Correcting Mistakes and Clarifying Ambiguities in Public Procurement Tenders: journal article

The Case of Estonia

Mari Ann Simovart, Marit Piirisaar

European Procurement & Public Private Partnership Law Review, Volume 17 (2022), Issue 3, Page 144 - 157

Incomplete tenders and missing information seem to be a known constant in public procurement, confronting contracting authorities with legal challenges and critically influencing the results of public purchasing. Faced with a non-conforming tender that cannot be accepted, a contracting authority must choose between two options: to reject the tender or to ask for correction of mistakes in the tender. Exceptionally, instead of the option to clarify, the requirement of proportionality may justify an obligation to do. Subject to a complex discretionary decision, making the choice between a rejection and a clarification has to follow the general principles of EU public procurement law and good administration as well as the national administrative law rules. This article looks at the topic with the help of examples from Estonian case-law. By analysing both the relevant procedural and substantial rules, we draw guidelines to assist navigating the legal maze of conflicting considerations that concern the correction of mistakes and clarification of ambiguities in public procurement tenders. Keywords: clarification of tender; correction of mistake in tender; principle of proportionality

The Prior Information Notice and the Obligation of Motivation · Case C‑515/18 Autorità Garante della Concorrenza e del Mercato v Regione Autonoma della Sardegna · Annotation by Federica Maldari journal article

Annotation on the Judgment of the Court of Justice (Tenth Chamber) of 24 October 2019 in Case C‑515/18 Autorità Garante della Concorrenza e del Mercato v Regione Autonoma della Sardegna

Federica Maldari

European Procurement & Public Private Partnership Law Review, Volume 15 (2020), Issue 1, Page 75 - 79

The case deals with the interpretation of Article 7(2) and (4) of Regulation (EC) 1370/2007 on public passenger transport services relating to the direct award of the public service contract, by paying attention to the opening of the transport services sector to competition. The request for a preliminary ruling under Article 267 TFEU concerning the interpretation of those provisions was part of the proceedings between the Italian Competition Authority and the Region of Sardinia on the direct award of the contract for the transport of passengers by rail to Trenitalia S.p.A. by that Region. The referring Court asked the Court of Justice whether those provisions must be interpreted as meaning that the competent authority which intends to award a contract directly must take the necessary steps to open the transport services sector to competition by publishing or communicating, to all interested economic operators, all the information necessary to allow them to submit a serious and reasonable offer, and by carrying out a comparative assessment of all bids. Keywords: Direct award procedure; Tender procedure; Public passenger transport services; Competition; Bids; Prior information notice; Comparative assessment; Obligation of motivation.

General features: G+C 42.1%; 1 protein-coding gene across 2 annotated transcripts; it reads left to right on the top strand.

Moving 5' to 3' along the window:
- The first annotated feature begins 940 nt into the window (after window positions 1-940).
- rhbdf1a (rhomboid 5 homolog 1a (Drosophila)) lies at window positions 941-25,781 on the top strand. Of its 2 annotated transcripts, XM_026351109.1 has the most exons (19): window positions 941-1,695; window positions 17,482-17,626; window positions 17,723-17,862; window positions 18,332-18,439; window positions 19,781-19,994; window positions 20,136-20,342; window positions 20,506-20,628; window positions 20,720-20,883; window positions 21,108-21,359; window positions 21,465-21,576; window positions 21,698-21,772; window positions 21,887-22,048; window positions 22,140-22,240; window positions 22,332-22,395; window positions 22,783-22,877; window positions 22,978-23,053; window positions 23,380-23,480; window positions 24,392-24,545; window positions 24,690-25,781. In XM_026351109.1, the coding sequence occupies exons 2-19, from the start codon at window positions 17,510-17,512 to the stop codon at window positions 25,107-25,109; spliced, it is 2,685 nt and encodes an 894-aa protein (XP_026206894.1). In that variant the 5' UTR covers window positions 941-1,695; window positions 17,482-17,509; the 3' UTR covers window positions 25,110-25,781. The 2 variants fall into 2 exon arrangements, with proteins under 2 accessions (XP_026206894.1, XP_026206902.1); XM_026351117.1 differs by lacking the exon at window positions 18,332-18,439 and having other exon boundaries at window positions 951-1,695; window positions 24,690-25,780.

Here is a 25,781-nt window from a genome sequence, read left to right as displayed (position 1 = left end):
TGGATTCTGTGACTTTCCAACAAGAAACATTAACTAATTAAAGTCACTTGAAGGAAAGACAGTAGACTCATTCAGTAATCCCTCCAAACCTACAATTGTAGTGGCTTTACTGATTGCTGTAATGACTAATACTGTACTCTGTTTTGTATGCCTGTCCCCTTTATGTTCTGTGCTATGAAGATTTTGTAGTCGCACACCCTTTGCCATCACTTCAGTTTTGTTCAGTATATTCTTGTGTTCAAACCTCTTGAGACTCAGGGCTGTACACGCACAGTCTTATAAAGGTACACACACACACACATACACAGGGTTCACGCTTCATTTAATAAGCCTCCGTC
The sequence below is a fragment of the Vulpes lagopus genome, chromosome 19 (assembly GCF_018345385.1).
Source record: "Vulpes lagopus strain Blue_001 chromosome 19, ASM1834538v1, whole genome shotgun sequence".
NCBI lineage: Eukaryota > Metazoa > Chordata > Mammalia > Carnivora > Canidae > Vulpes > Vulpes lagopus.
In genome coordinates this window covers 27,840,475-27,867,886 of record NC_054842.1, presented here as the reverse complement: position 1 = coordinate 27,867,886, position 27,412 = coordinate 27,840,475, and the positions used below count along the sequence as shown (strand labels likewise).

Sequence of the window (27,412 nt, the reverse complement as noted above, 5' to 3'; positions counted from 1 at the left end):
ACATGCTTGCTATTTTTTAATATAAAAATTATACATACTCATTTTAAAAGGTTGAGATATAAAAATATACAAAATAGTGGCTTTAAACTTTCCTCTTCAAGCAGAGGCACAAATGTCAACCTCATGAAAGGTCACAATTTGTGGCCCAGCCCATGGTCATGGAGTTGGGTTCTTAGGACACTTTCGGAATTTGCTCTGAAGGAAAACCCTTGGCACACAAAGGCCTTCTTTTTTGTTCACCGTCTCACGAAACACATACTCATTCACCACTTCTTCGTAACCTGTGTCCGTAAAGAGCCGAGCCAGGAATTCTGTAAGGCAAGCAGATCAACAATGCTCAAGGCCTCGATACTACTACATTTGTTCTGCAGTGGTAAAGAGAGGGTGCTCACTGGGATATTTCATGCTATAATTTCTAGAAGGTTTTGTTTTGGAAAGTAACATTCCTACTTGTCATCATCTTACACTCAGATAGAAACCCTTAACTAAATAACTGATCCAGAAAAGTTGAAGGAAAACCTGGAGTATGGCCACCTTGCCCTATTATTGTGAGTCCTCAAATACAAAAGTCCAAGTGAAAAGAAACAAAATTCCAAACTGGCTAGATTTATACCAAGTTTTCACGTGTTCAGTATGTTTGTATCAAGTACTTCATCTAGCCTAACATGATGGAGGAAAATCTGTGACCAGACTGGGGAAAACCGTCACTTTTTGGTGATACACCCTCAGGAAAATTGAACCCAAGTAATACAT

Competition in the Competitor: Collusion in Public Procurement Procedures and Insurance Syndicates journal article

Annotation on the Judgment of the Court of Justice of the European Union (Sixth Chamber) of 8 February 2018 in Case C-144/17 Lloyd’s of London v Agenzia Regionale per la Protezione dell’Ambiente della Calabria.

Giuseppe Bitti

European Procurement & Public Private Partnership Law Review, Volume 14 (2019), Issue 2, Page 129 - 133

The Case deals with the exclusion from procurement procedures of tenderers which are part of the same association, due to possible collusions among them. The Court of Justice of the European Union was asked whether national legislation which foresees additional exclusion grounds, forbidding undertakings which are part of the same associative or corporate structure from participating in tendering procedures through a common proxy, complies with EU law. The Court clarified the issue, and confirmed that the general principles of equal treatment, transparency and non-discrimination allow national legislation to foresee further grounds for exclusion, in addition to those mentioned by Directive 2004/18. Such legislation shall nonetheless comply with and be interpreted according to the equally important principle of proportionality.